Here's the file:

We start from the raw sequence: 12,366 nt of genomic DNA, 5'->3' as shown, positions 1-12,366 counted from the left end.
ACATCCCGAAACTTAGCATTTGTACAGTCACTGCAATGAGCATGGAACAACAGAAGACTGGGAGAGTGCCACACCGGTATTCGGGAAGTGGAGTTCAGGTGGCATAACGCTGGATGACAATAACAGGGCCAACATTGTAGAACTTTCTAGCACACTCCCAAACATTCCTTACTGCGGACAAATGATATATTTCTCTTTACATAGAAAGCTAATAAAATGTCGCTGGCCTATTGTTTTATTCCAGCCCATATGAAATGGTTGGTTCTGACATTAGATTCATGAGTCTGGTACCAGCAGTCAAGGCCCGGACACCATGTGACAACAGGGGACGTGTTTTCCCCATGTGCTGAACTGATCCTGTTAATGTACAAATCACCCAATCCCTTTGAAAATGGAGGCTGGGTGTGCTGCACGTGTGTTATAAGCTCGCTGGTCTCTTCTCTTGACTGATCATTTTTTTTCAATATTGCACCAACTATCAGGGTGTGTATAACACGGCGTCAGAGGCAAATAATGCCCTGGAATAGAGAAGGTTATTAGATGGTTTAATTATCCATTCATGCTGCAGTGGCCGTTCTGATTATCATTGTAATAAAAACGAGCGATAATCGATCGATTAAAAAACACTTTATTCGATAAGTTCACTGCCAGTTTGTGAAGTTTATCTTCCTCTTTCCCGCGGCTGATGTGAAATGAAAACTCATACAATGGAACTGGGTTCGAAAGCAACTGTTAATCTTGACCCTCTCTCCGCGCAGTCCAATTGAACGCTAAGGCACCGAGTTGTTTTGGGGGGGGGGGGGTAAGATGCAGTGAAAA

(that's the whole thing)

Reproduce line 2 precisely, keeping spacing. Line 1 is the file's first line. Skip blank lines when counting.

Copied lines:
ACATCCCGAAACTTAGCATTTGTACAGTCACTGCAATGAGCATGGAACAACAGAAGACTGGGAGAGTGCCACACCGGTATTCGGGAAGTGGAGTTCAGGTGGCATAACGCTGGATGACAATAACAGGGCCAACATTGTAGAACTTTCTAGCACACTCCCAAACATTCCTTACTGCGGACAAATGATATATTTCTCTTTACATAGAAAGCTAATAAAATGTCGCTGGCCTATTGTTTTATTCCAGCCCATATGAAATGGTTGGTTCTGACATTAGATTCATGAGTCTGGTACCAGCAGTCAAGGCCCGGACACCATGTGACAACAGGGGACGTGTTTTCCCCATGTGCTGAACTGATCCTGTTAATGTACAAATCACCCAATCCCTTTGAAAATGGAGGCTGGGTGTGCTGCACGTGTGTTATAAGCTCGCTGGTCTCTTCTCTTGACTGATCATTTTTTTTCAATATTGCACCAACTATCAGGGTGTGTATAACACGGCGTCAGAGGCAAATAATGCCCTGGAATAGAGAAGGTTATTAGATGGTTTAATTATCCATTCATGCTGCAGTGGCCGTTCTGATTATCATTGTAATAAAAACGAGCGATAATCGATCGATTAAAAAACACTTTATTCGATAAGTTCACTGCCAGTTTGTGAAGTTTATCTTCCTCTTTCCCGCGGCTGATGTGAAATGAAAACTCATACAATGGAACTGGGTTCGAAAGCAACTGTTAATCTTGACCCTCTCTCCGCGCAGTCCAATTGAACGCTAAGGCACCGAGTTGTTTTGGGGGGGGGGGGGTAAGATGCAGTGAAAA